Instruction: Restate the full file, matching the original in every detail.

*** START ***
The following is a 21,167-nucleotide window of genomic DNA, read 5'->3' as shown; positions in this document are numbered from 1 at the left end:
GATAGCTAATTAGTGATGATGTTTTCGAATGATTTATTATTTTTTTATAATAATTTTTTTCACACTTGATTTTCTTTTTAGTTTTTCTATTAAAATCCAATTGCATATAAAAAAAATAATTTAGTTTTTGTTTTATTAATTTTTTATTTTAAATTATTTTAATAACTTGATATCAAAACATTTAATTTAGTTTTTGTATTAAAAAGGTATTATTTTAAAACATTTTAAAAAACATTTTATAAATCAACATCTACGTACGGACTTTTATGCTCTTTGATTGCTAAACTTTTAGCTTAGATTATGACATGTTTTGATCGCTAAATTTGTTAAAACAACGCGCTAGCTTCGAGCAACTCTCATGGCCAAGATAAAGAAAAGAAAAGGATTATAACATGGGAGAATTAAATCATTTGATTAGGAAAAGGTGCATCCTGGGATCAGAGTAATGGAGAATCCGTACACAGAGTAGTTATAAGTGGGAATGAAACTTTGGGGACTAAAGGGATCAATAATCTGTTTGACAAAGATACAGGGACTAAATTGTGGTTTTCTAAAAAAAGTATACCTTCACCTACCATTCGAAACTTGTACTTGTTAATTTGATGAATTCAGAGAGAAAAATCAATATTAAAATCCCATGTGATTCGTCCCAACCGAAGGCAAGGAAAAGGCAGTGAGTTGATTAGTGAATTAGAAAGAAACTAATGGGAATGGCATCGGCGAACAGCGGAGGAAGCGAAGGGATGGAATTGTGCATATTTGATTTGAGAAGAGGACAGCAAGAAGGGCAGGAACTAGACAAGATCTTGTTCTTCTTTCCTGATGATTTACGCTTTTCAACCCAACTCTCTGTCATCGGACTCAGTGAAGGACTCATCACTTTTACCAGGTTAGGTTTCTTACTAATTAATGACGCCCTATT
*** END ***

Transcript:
The following is a 21,167-nucleotide window of genomic DNA, read 5'->3' as shown; positions in this document are numbered from 1 at the left end:
GATAGCTAATTAGTGATGATGTTTTCGAATGATTTATTATTTTTTTATAATAATTTTTTTCACACTTGATTTTCTTTTTAGTTTTTCTATTAAAATCCAATTGCATATAAAAAAAATAATTTAGTTTTTGTTTTATTAATTTTTTATTTTAAATTATTTTAATAACTTGATATCAAAACATTTAATTTAGTTTTTGTATTAAAAAGGTATTATTTTAAAACATTTTAAAAAACATTTTATAAATCAACATCTACGTACGGACTTTTATGCTCTTTGATTGCTAAACTTTTAGCTTAGATTATGACATGTTTTGATCGCTAAATTTGTTAAAACAACGCGCTAGCTTCGAGCAACTCTCATGGCCAAGATAAAGAAAAGAAAAGGATTATAACATGGGAGAATTAAATCATTTGATTAGGAAAAGGTGCATCCTGGGATCAGAGTAATGGAGAATCCGTACACAGAGTAGTTATAAGTGGGAATGAAACTTTGGGGACTAAAGGGATCAATAATCTGTTTGACAAAGATACAGGGACTAAATTGTGGTTTTCTAAAAAAAGTATACCTTCACCTACCATTCGAAACTTGTACTTGTTAATTTGATGAATTCAGAGAGAAAAATCAATATTAAAATCCCATGTGATTCGTCCCAACCGAAGGCAAGGAAAAGGCAGTGAGTTGATTAGTGAATTAGAAAGAAACTAATGGGAATGGCATCGGCGAACAGCGGAGGAAGCGAAGGGATGGAATTGTGCATATTTGATTTGAGAAGAGGACAGCAAGAAGGGCAGGAACTAGACAAGATCTTGTTCTTCTTTCCTGATGATTTACGCTTTTCAACCCAACTCTCTGTCATCGGACTCAGTGAAGGACTCATCACTTTTACCAGGTTAGGTTTCTTACTAATTAATGACGCCCTATT